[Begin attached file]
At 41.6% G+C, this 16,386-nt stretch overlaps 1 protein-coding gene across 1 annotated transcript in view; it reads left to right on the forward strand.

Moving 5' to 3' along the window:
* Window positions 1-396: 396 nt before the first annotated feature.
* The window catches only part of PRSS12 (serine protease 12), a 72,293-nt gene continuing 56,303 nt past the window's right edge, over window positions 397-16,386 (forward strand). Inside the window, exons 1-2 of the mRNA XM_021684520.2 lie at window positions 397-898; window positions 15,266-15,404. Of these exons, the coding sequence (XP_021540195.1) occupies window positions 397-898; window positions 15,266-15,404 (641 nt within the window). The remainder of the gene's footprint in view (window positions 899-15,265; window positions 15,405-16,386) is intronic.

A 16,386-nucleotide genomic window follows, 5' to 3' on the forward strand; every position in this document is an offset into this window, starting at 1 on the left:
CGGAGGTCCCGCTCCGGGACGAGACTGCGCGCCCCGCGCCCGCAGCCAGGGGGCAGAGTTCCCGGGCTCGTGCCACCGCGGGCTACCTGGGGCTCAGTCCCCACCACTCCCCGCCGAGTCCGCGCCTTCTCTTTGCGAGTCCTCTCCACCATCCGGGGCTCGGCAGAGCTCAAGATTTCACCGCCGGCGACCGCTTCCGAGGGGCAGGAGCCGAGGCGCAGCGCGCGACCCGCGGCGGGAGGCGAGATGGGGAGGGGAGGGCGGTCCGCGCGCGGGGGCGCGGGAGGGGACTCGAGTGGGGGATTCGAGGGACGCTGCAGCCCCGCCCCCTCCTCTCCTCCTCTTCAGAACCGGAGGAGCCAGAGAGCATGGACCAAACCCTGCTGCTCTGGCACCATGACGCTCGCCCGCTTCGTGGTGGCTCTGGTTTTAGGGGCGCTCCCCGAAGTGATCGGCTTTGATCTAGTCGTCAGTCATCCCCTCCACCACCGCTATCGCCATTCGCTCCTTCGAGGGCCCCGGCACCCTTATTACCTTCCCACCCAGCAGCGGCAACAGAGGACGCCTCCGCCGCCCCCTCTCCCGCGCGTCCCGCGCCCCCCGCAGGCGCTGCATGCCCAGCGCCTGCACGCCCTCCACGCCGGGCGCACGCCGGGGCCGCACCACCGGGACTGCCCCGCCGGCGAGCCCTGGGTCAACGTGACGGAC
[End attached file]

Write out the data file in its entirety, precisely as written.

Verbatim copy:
At 41.6% G+C, this 16,386-nt stretch overlaps 1 protein-coding gene across 1 annotated transcript in view; it reads left to right on the forward strand.

Moving 5' to 3' along the window:
* Window positions 1-396: 396 nt before the first annotated feature.
* The window catches only part of PRSS12 (serine protease 12), a 72,293-nt gene continuing 56,303 nt past the window's right edge, over window positions 397-16,386 (forward strand). Inside the window, exons 1-2 of the mRNA XM_021684520.2 lie at window positions 397-898; window positions 15,266-15,404. Of these exons, the coding sequence (XP_021540195.1) occupies window positions 397-898; window positions 15,266-15,404 (641 nt within the window). The remainder of the gene's footprint in view (window positions 899-15,265; window positions 15,405-16,386) is intronic.

A 16,386-nucleotide genomic window follows, 5' to 3' on the forward strand; every position in this document is an offset into this window, starting at 1 on the left:
CGGAGGTCCCGCTCCGGGACGAGACTGCGCGCCCCGCGCCCGCAGCCAGGGGGCAGAGTTCCCGGGCTCGTGCCACCGCGGGCTACCTGGGGCTCAGTCCCCACCACTCCCCGCCGAGTCCGCGCCTTCTCTTTGCGAGTCCTCTCCACCATCCGGGGCTCGGCAGAGCTCAAGATTTCACCGCCGGCGACCGCTTCCGAGGGGCAGGAGCCGAGGCGCAGCGCGCGACCCGCGGCGGGAGGCGAGATGGGGAGGGGAGGGCGGTCCGCGCGCGGGGGCGCGGGAGGGGACTCGAGTGGGGGATTCGAGGGACGCTGCAGCCCCGCCCCCTCCTCTCCTCCTCTTCAGAACCGGAGGAGCCAGAGAGCATGGACCAAACCCTGCTGCTCTGGCACCATGACGCTCGCCCGCTTCGTGGTGGCTCTGGTTTTAGGGGCGCTCCCCGAAGTGATCGGCTTTGATCTAGTCGTCAGTCATCCCCTCCACCACCGCTATCGCCATTCGCTCCTTCGAGGGCCCCGGCACCCTTATTACCTTCCCACCCAGCAGCGGCAACAGAGGACGCCTCCGCCGCCCCCTCTCCCGCGCGTCCCGCGCCCCCCGCAGGCGCTGCATGCCCAGCGCCTGCACGCCCTCCACGCCGGGCGCACGCCGGGGCCGCACCACCGGGACTGCCCCGCCGGCGAGCCCTGGGTCAACGTGACGGAC